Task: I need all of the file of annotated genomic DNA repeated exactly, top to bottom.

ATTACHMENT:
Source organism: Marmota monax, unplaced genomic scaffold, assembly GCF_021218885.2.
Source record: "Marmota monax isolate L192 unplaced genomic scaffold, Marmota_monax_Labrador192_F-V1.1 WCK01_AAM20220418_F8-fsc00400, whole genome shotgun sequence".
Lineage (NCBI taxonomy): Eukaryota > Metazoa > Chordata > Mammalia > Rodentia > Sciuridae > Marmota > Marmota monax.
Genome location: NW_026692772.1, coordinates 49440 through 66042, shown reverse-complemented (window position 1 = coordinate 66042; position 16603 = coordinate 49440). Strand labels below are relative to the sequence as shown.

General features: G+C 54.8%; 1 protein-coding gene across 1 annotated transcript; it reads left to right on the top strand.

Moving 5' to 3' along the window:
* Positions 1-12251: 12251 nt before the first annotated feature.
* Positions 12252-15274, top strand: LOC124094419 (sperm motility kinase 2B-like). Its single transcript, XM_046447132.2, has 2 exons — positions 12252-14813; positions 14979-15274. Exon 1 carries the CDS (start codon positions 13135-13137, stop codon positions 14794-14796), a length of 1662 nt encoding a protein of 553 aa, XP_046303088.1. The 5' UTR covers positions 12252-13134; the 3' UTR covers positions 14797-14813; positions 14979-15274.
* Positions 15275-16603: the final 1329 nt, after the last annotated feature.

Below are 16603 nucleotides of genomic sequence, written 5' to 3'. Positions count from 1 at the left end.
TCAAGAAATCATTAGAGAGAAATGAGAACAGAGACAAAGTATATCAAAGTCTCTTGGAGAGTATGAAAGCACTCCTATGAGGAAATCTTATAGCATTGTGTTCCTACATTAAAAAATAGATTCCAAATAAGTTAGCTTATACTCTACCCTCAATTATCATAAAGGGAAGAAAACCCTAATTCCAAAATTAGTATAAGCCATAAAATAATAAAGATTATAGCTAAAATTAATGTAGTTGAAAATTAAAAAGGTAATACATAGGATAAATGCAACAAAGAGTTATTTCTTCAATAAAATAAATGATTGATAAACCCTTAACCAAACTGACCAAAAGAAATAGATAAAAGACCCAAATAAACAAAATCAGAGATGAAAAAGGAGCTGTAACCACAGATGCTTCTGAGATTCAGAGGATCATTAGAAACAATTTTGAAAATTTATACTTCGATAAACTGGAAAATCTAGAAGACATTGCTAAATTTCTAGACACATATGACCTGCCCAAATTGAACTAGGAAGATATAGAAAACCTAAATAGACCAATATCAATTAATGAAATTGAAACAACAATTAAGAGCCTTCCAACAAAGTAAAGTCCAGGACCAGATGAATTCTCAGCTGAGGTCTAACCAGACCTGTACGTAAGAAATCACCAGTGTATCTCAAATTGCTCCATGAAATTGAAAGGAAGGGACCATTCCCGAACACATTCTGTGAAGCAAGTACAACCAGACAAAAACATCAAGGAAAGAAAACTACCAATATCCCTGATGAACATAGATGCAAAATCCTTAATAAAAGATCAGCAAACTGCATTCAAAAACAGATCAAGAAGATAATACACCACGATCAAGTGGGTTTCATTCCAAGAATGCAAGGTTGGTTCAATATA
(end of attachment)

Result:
Source organism: Marmota monax, unplaced genomic scaffold, assembly GCF_021218885.2.
Source record: "Marmota monax isolate L192 unplaced genomic scaffold, Marmota_monax_Labrador192_F-V1.1 WCK01_AAM20220418_F8-fsc00400, whole genome shotgun sequence".
Lineage (NCBI taxonomy): Eukaryota > Metazoa > Chordata > Mammalia > Rodentia > Sciuridae > Marmota > Marmota monax.
Genome location: NW_026692772.1, coordinates 49440 through 66042, shown reverse-complemented (window position 1 = coordinate 66042; position 16603 = coordinate 49440). Strand labels below are relative to the sequence as shown.

General features: G+C 54.8%; 1 protein-coding gene across 1 annotated transcript; it reads left to right on the top strand.

Moving 5' to 3' along the window:
* Positions 1-12251: 12251 nt before the first annotated feature.
* Positions 12252-15274, top strand: LOC124094419 (sperm motility kinase 2B-like). Its single transcript, XM_046447132.2, has 2 exons — positions 12252-14813; positions 14979-15274. Exon 1 carries the CDS (start codon positions 13135-13137, stop codon positions 14794-14796), a length of 1662 nt encoding a protein of 553 aa, XP_046303088.1. The 5' UTR covers positions 12252-13134; the 3' UTR covers positions 14797-14813; positions 14979-15274.
* Positions 15275-16603: the final 1329 nt, after the last annotated feature.

Below are 16603 nucleotides of genomic sequence, written 5' to 3'. Positions count from 1 at the left end.
TCAAGAAATCATTAGAGAGAAATGAGAACAGAGACAAAGTATATCAAAGTCTCTTGGAGAGTATGAAAGCACTCCTATGAGGAAATCTTATAGCATTGTGTTCCTACATTAAAAAATAGATTCCAAATAAGTTAGCTTATACTCTACCCTCAATTATCATAAAGGGAAGAAAACCCTAATTCCAAAATTAGTATAAGCCATAAAATAATAAAGATTATAGCTAAAATTAATGTAGTTGAAAATTAAAAAGGTAATACATAGGATAAATGCAACAAAGAGTTATTTCTTCAATAAAATAAATGATTGATAAACCCTTAACCAAACTGACCAAAAGAAATAGATAAAAGACCCAAATAAACAAAATCAGAGATGAAAAAGGAGCTGTAACCACAGATGCTTCTGAGATTCAGAGGATCATTAGAAACAATTTTGAAAATTTATACTTCGATAAACTGGAAAATCTAGAAGACATTGCTAAATTTCTAGACACATATGACCTGCCCAAATTGAACTAGGAAGATATAGAAAACCTAAATAGACCAATATCAATTAATGAAATTGAAACAACAATTAAGAGCCTTCCAACAAAGTAAAGTCCAGGACCAGATGAATTCTCAGCTGAGGTCTAACCAGACCTGTACGTAAGAAATCACCAGTGTATCTCAAATTGCTCCATGAAATTGAAAGGAAGGGACCATTCCCGAACACATTCTGTGAAGCAAGTACAACCAGACAAAAACATCAAGGAAAGAAAACTACCAATATCCCTGATGAACATAGATGCAAAATCCTTAATAAAAGATCAGCAAACTGCATTCAAAAACAGATCAAGAAGATAATACACCACGATCAAGTGGGTTTCATTCCAAGAATGCAAGGTTGGTTCAATATA